Set during the First World War and its immediate aftermath, the book follows the life of Nick Carraway – narrator of The Great Gatsby – as a young man who set out from his comfortable, staid American Midwest home in search of a bigger life. We first join Nick in Paris as he prepares to head back to the front line, after seven days’ leave; seven days he’s spent falling in love with Ella. Seen in flashbacks and emotionally charged recollections the reader is invited to view a fragmented portrait of Nick’s war years. For me, these chapters were profoundly moving; the scenes from the frontline were crammed with a rich abundance of inescapable brutality. Through an intriguing, inventive play with fact, fiction and reminiscence we follow Nick’s time in the trenches, in the forests, in the tunnels … and hand-in-hand with Ella in Paris. The disparity between his two existences strikes a discordant tone; thrusting the reader from the romantic streets of Paris into the bloody, muddy horrors of war, and back again. These chapters are rich in thematic resonance, written in with an aura of haunting melancholy, and a sense of detachment that conveys Nick’s psychological trauma.
Unlike the longer chapters in part one of the book – the war chapters – part two is made up of distinctly shorter scenes, but the sense of continuity is not lost. The difference in length is marked, so I feel it must be deliberate. My interpretation is that the author used longer chapters and sometimes lengthy passages to create a sense of trapped suspension for Nick in the book’s first ‘act’.
The noticeable change in part two instils a chaotic, fractured mood, and it’s in these chapters where Nick seeks out another new life, this time in New Orleans. Among the hedonistic streets and bars of Frenchtown, Nick seeks to both lose himself and find himself, rubbing shoulders with prostitutes, gangsters and murderers, and finding a degree of kinship with another deeply troubled veteran. In his impulsive decision not to return home, Nick is adrift in a city with so many parallels to his war – fights, fire, trauma, addiction, and death – and at times it seems he won’t have the fortitude to avoid being irrevocably drawn in. Beneath the bawdy, character-led plot, these chapters are a surprisingly thought-provoking and sensitive study of retribution, recovery and forgiveness.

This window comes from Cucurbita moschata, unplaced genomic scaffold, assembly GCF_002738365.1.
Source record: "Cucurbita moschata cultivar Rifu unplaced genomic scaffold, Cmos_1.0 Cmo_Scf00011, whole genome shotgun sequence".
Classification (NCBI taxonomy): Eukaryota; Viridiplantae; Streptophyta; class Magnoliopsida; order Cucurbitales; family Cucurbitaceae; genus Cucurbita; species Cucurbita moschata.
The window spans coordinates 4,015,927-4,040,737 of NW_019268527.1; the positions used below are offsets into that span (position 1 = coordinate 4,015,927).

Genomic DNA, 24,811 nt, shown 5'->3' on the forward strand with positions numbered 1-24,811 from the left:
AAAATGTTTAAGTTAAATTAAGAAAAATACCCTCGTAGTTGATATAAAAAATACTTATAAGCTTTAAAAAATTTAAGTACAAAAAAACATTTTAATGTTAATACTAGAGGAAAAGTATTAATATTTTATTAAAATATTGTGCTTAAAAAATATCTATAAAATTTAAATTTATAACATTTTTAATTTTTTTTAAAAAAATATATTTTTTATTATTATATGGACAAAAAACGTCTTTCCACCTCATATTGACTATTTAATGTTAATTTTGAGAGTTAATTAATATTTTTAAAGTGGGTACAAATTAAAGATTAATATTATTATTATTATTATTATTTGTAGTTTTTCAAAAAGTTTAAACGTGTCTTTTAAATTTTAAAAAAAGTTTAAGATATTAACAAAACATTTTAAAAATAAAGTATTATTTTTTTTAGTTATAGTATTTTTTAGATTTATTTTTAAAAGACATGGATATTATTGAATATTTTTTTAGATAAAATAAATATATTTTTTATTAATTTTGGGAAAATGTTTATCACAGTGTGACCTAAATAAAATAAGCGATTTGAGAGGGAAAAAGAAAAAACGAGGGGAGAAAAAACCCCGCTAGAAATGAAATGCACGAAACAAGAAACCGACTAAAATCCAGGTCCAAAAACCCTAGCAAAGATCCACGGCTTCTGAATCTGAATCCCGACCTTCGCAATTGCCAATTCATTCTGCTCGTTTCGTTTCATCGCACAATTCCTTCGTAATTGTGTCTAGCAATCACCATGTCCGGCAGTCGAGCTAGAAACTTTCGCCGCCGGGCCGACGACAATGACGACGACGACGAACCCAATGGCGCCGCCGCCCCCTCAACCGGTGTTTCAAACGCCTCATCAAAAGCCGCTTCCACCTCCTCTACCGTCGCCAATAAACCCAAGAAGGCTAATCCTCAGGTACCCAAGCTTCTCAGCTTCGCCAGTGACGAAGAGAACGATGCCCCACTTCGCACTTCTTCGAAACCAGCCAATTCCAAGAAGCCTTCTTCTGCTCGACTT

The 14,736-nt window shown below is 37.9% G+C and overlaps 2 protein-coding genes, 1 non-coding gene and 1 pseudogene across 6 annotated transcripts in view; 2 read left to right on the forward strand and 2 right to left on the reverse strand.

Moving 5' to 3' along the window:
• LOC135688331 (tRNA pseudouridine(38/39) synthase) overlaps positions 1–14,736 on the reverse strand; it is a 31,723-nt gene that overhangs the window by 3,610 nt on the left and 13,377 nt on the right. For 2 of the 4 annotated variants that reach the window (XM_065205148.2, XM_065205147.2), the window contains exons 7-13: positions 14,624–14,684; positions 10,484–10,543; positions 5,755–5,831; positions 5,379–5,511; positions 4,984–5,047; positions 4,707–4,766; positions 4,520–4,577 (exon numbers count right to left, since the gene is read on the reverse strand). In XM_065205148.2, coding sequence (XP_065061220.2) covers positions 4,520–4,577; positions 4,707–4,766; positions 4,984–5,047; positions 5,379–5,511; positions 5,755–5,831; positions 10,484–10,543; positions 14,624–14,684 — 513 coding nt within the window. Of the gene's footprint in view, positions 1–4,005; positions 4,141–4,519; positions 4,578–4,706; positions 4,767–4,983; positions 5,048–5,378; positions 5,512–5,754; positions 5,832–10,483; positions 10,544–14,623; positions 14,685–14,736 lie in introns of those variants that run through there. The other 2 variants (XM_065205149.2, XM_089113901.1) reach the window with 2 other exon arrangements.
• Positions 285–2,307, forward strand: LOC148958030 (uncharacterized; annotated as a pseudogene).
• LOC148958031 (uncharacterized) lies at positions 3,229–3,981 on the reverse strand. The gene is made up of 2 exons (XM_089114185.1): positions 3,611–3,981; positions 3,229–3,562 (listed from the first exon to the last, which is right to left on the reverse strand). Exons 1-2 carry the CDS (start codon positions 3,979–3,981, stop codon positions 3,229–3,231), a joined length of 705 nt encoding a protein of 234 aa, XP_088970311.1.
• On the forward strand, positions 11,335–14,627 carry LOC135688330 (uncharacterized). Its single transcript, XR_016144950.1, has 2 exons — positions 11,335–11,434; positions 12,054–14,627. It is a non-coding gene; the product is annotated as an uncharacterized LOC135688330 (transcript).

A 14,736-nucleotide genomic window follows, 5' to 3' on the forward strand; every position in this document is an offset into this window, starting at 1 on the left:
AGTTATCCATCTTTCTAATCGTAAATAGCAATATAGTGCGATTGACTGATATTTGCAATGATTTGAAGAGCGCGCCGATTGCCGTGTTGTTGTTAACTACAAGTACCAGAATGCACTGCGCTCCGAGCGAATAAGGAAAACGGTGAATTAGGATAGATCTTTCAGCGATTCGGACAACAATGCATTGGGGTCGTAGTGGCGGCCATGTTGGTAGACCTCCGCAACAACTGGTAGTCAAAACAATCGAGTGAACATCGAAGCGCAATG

This novel charts the harrowing transition from grim realism to idealism, and even if I didn’t know the Gatsby years, the final chapter of this book tantalises with a sense of optimism and new beginnings. The open bay with the enigmatic light on the far shore is the perfect metaphor for the bigger life Nick’s been craving since childhood. So perfect was its positioning that it left me itching to pick up my battered copy of Great Gatsby, if not just to see how my new understanding of Nick influences my next encounter with this literary classic.
In writing ‘Nick’ the author has penned a highly original and wonderfully respectful homage to F. Scott Fitzgerald’s seminal novel; what a perfect way to mark its 125th anniversary. Like its sequel, Nick is bursting with lavishly vivid scenes, complex characters, and astutely observed subtexts, all unforgettably bound by an emotionally magnetic atmosphere. And let’s not overlook that cover … if ever a design was going challenge a reader’s preconceptions of historic fiction novels, then Nick is the new aspiration.
my rating …
Thank you to No Exit Press for sending me this advance copy of #Nick in return for an honest review.
michael farris smith
Michael Farris Smith is an award-winning writer whose novels have appeared on Best of the Year lists with Esquire, Southern Living, Book Riot, and numerous others, and have been named Indie Next List, Barnes & Noble Discover, and Amazon Best of the Month selections. He has been a finalist for the Southern Book Prize, the Gold Dagger Award in the UK, and the Grand Prix des Lectrices in France, and his essays have appeared with The New York Times, Bitter Southerner, Garden & Gun, and more. He lives in Oxford, Mississippi, with his wife and daughters.